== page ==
Last year, the world's first known cyberattack on a safety instrumented system occurred. Commonly referred to as Triton, this incident remains a call to action for the global industrial process and manufacturing industry. In the year since, the industry has taken a step forward in cyberattack preparedness. Plant asset owners are addressing cyberrisks with more vigilance, and vendors continue to harden their solutions with cybersecurity built directly into the products.

These are important, positive steps. But industry has a long way to go, and the focus must be on facilitating and increasing collaboration among everyone associated with it.

Industry collaboration

When any attack or attempted attack happens, it is easy to point the finger at whoever is deemed responsible or question what could have been done differently. This sort of examination, both internally and externally, is necessary so that we can learn lessons and mitigate the risks of other attacks.

But finger pointing does not get us very far. Cybersecurity in industry affects a wide variety of players, including plant asset owners, suppliers, designers, process engineers, plant operators, third-party providers, integrators, standards bodies, academia, and government agencies around the world. Suppliers regularly collaborate with their plant asset-owner clients and with standards bodies, and so forth. Too rarely, however, do competitors within the space-whether foreign governments, suppliers, end users, or integrators-pool best practices and provide guidance to (or seek it from) those vying for market share.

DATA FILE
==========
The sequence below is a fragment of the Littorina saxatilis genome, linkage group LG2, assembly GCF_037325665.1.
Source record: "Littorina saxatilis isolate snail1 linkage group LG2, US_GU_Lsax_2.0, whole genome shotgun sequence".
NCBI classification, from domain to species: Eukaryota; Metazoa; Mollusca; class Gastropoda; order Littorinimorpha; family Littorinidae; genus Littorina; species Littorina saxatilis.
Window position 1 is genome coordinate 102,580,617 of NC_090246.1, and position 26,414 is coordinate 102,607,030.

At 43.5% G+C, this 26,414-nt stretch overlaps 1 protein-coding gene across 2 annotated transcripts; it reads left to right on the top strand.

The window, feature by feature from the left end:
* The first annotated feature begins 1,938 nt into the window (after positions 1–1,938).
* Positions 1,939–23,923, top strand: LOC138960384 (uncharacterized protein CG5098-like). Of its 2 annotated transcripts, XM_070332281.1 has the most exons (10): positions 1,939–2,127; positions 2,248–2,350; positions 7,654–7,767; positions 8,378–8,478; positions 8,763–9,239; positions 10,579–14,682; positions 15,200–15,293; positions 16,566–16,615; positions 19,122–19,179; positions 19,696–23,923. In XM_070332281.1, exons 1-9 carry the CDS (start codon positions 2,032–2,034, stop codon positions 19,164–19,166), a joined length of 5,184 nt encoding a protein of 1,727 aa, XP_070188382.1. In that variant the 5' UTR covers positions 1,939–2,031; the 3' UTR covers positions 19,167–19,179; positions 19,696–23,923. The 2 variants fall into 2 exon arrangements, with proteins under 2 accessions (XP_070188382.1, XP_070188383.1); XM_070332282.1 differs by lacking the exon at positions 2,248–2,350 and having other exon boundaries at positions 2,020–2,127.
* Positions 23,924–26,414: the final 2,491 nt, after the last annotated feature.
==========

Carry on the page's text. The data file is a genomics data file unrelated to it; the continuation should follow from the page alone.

When it comes to cybersecurity in mission-critical facilities, lives are at stake, as are massive operations. Fifteen years ago, the cyberthreats of today were unimaginable. The spirit of open and honest collaboration must thrive for us to best address cybersecurity in the decades ahead.

Start with standards bodies

One does not become an industrial cybersecurity expert overnight. Fortunately, experts do exist-starting with standards bodies that set detailed guardrails and best practices.

Although regulation and legislation vary by country, cyberattacks are border agnostic. Attacks-both attempted and successful-targeting a facility in any one country can have detrimental consequences worldwide. Therefore, it makes sense to have in place international standards and agreements on cybersecurity best practices.